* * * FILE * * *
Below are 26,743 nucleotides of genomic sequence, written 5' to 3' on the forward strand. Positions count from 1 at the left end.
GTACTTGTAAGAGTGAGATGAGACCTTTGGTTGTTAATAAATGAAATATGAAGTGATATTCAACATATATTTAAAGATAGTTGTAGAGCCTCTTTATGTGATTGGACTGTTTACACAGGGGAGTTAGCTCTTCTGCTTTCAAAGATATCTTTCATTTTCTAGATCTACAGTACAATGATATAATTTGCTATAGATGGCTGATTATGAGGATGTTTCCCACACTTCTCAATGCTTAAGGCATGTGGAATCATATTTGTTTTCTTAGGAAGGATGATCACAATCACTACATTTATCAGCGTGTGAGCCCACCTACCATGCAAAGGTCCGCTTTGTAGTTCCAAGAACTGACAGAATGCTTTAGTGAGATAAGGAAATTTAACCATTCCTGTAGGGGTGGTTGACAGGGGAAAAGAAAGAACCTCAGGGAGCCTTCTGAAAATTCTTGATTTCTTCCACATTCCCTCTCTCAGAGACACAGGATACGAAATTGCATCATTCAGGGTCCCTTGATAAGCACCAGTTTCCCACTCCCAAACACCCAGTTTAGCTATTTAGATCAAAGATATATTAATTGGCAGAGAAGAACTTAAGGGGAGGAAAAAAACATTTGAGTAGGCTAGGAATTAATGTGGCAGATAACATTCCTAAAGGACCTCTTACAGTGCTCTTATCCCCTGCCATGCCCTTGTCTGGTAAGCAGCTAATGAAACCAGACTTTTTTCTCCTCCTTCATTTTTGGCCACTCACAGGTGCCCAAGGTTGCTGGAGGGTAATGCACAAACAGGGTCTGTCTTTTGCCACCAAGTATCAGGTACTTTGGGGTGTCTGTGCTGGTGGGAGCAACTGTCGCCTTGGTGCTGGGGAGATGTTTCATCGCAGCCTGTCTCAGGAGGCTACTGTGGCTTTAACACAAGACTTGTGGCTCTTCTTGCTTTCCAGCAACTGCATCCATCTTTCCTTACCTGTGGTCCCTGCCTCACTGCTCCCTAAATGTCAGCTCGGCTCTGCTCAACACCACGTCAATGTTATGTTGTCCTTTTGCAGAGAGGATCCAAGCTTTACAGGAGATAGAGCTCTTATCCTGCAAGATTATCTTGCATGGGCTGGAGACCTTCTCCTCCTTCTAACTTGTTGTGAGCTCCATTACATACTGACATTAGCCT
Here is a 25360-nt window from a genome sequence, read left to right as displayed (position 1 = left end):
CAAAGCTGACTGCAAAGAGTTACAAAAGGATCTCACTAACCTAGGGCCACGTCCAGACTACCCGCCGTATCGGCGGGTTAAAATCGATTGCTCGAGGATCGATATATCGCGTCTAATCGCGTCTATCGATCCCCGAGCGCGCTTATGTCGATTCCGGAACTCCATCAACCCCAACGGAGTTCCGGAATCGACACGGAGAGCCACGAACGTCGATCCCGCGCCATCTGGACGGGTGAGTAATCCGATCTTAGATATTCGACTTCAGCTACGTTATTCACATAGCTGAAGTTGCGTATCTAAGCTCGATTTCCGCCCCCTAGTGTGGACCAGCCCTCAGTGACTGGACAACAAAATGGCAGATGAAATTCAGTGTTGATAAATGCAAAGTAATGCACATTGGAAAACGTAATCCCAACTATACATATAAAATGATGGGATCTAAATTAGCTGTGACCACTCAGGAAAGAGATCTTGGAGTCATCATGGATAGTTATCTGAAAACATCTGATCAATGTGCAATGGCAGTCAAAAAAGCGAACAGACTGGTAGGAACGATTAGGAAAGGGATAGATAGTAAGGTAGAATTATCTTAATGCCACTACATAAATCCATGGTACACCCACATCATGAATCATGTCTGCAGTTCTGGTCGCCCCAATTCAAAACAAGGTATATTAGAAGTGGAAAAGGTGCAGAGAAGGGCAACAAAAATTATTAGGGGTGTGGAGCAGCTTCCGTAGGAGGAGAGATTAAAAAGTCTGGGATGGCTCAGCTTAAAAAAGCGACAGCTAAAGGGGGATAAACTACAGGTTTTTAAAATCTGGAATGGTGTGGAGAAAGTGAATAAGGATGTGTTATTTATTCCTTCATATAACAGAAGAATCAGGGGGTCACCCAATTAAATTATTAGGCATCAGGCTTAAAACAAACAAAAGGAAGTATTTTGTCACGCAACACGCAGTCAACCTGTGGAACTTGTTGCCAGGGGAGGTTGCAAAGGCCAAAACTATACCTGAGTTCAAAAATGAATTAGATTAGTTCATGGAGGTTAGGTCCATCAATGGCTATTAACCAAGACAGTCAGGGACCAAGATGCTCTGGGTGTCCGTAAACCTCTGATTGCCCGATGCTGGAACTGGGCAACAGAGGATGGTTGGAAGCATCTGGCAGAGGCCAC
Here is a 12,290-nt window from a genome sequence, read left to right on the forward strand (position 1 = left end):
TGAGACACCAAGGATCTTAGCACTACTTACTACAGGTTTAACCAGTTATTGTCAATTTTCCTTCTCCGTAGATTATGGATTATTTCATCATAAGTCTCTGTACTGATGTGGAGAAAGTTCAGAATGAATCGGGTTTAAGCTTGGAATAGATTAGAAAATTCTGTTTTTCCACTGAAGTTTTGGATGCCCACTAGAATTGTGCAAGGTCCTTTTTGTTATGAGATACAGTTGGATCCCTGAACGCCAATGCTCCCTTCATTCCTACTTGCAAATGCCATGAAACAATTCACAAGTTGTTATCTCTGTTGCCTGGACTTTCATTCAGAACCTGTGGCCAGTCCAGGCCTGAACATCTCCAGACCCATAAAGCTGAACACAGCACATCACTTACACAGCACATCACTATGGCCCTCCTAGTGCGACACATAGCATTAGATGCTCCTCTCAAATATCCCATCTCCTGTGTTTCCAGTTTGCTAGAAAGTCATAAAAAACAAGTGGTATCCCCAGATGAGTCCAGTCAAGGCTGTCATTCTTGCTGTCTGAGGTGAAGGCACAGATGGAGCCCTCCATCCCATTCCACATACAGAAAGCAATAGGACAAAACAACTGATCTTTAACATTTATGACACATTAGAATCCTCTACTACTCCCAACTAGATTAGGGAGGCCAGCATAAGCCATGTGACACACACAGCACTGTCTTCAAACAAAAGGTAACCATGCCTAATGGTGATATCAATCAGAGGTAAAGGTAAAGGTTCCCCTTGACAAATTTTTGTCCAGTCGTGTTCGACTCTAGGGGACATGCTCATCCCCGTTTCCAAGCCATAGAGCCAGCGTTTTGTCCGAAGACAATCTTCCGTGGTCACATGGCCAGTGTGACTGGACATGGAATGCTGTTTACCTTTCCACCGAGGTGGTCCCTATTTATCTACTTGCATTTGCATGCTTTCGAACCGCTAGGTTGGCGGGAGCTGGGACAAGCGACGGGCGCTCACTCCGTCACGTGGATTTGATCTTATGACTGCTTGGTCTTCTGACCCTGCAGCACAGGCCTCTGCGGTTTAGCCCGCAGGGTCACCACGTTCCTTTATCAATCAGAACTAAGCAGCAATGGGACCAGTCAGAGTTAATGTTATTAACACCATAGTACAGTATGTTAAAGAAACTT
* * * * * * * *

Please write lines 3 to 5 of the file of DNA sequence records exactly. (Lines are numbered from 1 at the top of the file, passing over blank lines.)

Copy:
Here is a 25360-nt window from a genome sequence, read left to right as displayed (position 1 = left end):
CAAAGCTGACTGCAAAGAGTTACAAAAGGATCTCACTAACCTAGGGCCACGTCCAGACTACCCGCCGTATCGGCGGGTTAAAATCGATTGCTCGAGGATCGATATATCGCGTCTAATCGCGTCTATCGATCCCCGAGCGCGCTTATGTCGATTCCGGAACTCCATCAACCCCAACGGAGTTCCGGAATCGACACGGAGAGCCACGAACGTCGATCCCGCGCCATCTGGACGGGTGAGTAATCCGATCTTAGATATTCGACTTCAGCTACGTTATTCACATAGCTGAAGTTGCGTATCTAAGCTCGATTTCCGCCCCCTAGTGTGGACCAGCCCTCAGTGACTGGACAACAAAATGGCAGATGAAATTCAGTGTTGATAAATGCAAAGTAATGCACATTGGAAAACGTAATCCCAACTATACATATAAAATGATGGGATCTAAATTAGCTGTGACCACTCAGGAAAGAGATCTTGGAGTCATCATGGATAGTTATCTGAAAACATCTGATCAATGTGCAATGGCAGTCAAAAAAGCGAACAGACTGGTAGGAACGATTAGGAAAGGGATAGATAGTAAGGTAGAATTATCTTAATGCCACTACATAAATCCATGGTACACCCACATCATGAATCATGTCTGCAGTTCTGGTCGCCCCAATTCAAAACAAGGTATATTAGAAGTGGAAAAGGTGCAGAGAAGGGCAACAAAAATTATTAGGGGTGTGGAGCAGCTTCCGTAGGAGGAGAGATTAAAAAGTCTGGGATGGCTCAGCTTAAAAAAGCGACAGCTAAAGGGGGATAAACTACAGGTTTTTAAAATCTGGAATGGTGTGGAGAAAGTGAATAAGGATGTGTTATTTATTCCTTCATATAACAGAAGAATCAGGGGGTCACCCAATTAAATTATTAGGCATCAGGCTTAAAACAAACAAAAGGAAGTATTTTGTCACGCAACACGCAGTCAACCTGTGGAACTTGTTGCCAGGGGAGGTTGCAAAGGCCAAAACTATACCTGAGTTCAAAAATGAATTAGATTAGTTCATGGAGGTTAGGTCCATCAATGGCTATTAACCAAGACAGTCAGGGACCAAGATGCTCTGGGTGTCCGTAAACCTCTGATTGCCCGATGCTGGAACTGGGCAACAGAGGATGGTTGGAAGCATCTGGCAGAGGCCAC
Here is a 12,290-nt window from a genome sequence, read left to right on the forward strand (position 1 = left end):